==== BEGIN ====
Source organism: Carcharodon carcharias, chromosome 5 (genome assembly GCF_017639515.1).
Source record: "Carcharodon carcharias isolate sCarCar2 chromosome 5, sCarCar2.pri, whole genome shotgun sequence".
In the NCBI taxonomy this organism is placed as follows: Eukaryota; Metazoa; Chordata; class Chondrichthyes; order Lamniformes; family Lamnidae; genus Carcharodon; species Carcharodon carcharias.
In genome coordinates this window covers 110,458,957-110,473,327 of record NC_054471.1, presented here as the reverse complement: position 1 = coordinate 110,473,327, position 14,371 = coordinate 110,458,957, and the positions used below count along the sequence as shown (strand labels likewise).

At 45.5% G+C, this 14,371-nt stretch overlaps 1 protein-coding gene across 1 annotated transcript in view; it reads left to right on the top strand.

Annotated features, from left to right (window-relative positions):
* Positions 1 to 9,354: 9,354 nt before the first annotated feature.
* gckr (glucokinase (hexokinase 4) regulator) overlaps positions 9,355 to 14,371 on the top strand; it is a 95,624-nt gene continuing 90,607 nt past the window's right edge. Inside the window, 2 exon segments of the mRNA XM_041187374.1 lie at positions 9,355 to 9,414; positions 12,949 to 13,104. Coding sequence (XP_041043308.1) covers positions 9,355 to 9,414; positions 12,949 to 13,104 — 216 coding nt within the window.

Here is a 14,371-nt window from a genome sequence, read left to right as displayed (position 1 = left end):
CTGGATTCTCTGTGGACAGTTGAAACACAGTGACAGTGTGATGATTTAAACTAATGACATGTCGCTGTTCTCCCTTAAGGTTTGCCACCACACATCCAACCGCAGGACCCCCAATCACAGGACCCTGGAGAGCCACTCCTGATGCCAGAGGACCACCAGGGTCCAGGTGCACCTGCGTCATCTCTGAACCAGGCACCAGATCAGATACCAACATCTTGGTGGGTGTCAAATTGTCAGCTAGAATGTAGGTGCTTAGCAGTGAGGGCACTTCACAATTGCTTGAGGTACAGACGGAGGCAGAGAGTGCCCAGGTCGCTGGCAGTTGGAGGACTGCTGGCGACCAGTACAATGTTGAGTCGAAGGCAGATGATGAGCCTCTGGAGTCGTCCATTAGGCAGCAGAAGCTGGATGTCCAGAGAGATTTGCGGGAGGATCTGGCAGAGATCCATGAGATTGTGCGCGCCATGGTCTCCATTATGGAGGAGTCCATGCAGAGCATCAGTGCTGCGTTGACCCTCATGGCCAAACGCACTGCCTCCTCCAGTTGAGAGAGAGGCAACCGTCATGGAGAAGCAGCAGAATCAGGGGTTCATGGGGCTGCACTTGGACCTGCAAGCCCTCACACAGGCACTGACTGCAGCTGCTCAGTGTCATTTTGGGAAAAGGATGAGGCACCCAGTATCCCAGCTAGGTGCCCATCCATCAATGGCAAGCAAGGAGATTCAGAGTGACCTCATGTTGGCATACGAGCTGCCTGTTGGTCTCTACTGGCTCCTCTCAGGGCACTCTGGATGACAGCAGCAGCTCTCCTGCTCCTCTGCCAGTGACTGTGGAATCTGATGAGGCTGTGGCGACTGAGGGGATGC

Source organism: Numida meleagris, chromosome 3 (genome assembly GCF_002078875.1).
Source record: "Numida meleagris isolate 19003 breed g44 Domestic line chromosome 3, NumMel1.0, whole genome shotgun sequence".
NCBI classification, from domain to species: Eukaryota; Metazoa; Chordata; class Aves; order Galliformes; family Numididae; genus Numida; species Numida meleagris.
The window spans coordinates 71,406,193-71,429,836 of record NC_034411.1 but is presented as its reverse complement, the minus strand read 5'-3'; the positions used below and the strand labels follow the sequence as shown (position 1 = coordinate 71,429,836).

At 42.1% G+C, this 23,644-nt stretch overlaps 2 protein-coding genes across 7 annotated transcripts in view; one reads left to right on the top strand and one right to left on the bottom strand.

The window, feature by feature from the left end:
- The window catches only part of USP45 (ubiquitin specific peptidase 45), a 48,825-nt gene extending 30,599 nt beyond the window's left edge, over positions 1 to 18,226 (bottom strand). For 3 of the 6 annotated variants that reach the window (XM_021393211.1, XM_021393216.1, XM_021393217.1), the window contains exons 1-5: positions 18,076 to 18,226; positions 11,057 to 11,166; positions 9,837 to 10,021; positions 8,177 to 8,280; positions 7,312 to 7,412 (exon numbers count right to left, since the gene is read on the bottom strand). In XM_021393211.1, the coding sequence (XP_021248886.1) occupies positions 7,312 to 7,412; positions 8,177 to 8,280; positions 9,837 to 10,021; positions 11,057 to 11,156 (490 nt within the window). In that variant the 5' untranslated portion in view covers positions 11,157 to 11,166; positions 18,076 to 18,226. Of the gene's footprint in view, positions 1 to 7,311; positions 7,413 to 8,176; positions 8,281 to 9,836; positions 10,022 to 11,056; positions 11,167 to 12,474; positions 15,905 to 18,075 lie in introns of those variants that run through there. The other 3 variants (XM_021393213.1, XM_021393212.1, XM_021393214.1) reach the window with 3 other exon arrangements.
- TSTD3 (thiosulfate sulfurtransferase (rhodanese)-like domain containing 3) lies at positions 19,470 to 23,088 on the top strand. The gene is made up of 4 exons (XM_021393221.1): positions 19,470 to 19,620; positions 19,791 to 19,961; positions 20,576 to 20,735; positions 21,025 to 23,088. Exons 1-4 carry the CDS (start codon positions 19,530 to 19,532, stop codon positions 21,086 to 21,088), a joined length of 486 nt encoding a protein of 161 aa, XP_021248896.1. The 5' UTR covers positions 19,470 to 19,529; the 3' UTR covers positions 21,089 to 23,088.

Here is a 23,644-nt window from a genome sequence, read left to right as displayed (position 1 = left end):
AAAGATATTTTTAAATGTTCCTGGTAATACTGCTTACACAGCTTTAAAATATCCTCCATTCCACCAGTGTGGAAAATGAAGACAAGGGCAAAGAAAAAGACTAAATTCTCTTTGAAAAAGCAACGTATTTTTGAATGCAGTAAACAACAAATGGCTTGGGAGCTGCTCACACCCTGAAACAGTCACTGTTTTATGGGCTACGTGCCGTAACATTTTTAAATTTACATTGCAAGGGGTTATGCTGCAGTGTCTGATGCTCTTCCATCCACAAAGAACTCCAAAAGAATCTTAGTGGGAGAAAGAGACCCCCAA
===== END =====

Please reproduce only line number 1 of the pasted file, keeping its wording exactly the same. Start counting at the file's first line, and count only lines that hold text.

Source organism: Carcharodon carcharias, chromosome 5 (genome assembly GCF_017639515.1).